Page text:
President Joe Biden has signed the $768 billion National Defense Authorization Act.
Both Democrats and Republicans rejected the Administration’s initial request for $715 billion for the Pentagon, even though it was a rise over this year’s funding. Congress demanded $740 billion, with an additional $28 billion for areas such as nuclear security.
For the NDAA to take effect, the House and Senate must reach an agreement on Government funding for the rest of the fiscal year. Republicans have been blocking the overall budget, only reluctantly accepting a rise in the debt ceiling earlier this month to avoid an unprecedented Government default.
Beyond the NDAA’s funding, it includes Democratic proposals such as an overhaul of the military justice system’s handling of sexual assault and related crimes. It also bars private funding for cross-state National Guard deployments, except during natural disaster emergency responses.
Republicans blocked other provisions such as the requirement for women to register for a military draft, and for the establishment of a Pentagon office to counter extremism in the military.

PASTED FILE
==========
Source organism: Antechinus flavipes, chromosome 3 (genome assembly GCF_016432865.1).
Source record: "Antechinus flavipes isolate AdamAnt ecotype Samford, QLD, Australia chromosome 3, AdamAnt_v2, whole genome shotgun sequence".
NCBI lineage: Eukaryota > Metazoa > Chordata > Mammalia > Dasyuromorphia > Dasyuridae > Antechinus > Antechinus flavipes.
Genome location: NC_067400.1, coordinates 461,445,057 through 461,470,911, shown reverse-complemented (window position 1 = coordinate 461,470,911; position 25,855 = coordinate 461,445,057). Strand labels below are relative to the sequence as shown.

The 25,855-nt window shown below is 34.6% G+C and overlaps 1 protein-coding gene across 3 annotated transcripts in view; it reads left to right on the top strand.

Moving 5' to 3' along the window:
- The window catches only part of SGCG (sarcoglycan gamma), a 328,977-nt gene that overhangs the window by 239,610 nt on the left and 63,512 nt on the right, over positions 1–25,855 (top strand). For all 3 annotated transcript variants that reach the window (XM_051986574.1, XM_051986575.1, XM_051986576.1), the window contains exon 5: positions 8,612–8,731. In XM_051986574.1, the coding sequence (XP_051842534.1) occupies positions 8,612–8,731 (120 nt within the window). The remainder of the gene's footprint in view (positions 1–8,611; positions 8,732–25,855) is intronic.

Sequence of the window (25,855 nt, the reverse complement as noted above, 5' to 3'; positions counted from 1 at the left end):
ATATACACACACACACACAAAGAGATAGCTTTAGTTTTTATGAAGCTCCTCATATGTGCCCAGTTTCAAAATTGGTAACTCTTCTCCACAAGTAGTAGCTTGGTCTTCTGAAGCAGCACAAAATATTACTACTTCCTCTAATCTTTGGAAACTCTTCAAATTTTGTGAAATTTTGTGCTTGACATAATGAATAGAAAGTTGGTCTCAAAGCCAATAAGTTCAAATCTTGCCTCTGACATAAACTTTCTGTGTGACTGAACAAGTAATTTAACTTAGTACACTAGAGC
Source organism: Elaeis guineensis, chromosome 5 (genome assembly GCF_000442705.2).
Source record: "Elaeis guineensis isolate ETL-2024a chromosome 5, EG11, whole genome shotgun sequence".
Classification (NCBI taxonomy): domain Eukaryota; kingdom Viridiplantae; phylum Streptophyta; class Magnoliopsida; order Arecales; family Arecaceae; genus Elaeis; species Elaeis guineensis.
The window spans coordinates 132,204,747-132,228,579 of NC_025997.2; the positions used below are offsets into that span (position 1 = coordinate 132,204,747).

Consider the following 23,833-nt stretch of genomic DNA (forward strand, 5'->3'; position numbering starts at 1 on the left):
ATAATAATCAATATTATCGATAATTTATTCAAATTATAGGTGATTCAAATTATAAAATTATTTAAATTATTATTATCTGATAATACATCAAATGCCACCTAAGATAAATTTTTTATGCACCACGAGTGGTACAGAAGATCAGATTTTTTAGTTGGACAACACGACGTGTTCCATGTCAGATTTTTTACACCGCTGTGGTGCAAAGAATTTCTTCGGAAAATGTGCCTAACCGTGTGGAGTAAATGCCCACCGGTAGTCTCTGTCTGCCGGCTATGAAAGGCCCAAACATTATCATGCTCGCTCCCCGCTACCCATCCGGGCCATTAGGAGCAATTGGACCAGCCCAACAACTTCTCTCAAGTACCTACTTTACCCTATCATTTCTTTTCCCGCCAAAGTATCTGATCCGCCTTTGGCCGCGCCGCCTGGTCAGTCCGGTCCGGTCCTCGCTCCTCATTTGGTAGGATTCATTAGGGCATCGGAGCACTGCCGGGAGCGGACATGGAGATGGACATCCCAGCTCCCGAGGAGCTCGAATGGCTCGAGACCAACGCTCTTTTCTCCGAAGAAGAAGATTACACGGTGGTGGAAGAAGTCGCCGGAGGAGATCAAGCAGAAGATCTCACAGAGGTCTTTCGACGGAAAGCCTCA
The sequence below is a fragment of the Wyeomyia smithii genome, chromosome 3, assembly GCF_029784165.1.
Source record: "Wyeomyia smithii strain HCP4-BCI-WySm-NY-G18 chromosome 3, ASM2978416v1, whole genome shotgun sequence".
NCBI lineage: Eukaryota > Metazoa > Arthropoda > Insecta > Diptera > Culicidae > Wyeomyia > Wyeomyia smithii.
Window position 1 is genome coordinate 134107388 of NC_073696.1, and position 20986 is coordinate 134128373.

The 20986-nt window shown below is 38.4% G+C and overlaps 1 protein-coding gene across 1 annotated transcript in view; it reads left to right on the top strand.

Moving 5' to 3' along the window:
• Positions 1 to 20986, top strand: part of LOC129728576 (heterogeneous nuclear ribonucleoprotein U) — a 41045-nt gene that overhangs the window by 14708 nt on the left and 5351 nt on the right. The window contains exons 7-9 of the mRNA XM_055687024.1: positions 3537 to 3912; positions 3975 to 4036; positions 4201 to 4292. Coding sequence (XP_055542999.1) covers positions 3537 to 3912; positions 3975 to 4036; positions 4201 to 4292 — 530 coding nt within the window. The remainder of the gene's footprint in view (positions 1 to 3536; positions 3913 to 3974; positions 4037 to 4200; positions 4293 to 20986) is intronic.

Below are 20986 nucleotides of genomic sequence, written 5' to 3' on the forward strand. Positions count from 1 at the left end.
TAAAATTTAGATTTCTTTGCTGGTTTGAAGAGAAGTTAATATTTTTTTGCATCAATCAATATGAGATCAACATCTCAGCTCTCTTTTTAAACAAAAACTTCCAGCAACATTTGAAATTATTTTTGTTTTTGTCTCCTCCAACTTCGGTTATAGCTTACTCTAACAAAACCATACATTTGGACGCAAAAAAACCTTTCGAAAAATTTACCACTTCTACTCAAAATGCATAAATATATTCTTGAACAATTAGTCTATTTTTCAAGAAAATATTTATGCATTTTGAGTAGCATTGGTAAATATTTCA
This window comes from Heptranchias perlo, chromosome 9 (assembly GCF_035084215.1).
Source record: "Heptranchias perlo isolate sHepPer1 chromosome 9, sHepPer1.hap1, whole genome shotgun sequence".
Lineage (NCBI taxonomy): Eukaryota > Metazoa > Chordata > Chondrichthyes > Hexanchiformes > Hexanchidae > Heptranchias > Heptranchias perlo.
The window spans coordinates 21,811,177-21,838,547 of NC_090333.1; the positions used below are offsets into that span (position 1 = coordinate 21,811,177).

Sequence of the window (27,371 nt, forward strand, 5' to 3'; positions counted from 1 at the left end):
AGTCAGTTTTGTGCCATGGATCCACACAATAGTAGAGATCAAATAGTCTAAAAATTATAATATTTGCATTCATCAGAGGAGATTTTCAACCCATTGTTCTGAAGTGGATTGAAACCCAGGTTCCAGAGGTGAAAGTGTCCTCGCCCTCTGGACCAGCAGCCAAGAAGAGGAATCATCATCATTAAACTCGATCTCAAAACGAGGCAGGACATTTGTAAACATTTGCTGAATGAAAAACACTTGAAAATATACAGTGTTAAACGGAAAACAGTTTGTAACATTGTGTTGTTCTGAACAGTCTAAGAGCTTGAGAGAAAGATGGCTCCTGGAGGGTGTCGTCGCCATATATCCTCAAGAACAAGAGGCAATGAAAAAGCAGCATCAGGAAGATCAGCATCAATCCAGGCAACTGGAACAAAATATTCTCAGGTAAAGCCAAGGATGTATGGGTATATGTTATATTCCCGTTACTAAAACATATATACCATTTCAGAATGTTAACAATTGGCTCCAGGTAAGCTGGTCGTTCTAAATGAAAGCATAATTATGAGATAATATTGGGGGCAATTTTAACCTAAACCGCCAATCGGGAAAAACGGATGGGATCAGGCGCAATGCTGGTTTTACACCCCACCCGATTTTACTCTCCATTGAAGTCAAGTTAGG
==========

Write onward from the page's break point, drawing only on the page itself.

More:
The GOP also pushed through a provision barring dishonorable discharge of service members for refusing the Coronavirus vaccine.
While signing the bill, Biden objected to a clause barring the Administration from transfer of detainees at Guantanamo Bay, Cuba — some of whom have been held for almost 20 years — to prisons on US territory and to Syria, Somalia, Libya, and Yemen.
“I urge the Congress to eliminate these restrictions as soon as possible,” Biden wrote.
The President noted with concern a provision that exempts the Pentagon from the prohibition on open-air burn pits in military operations outside the US.
Biden believes exposure to burn pits may have caused the brain cancer that killed his son Beau, who served in Iraq, in 2015.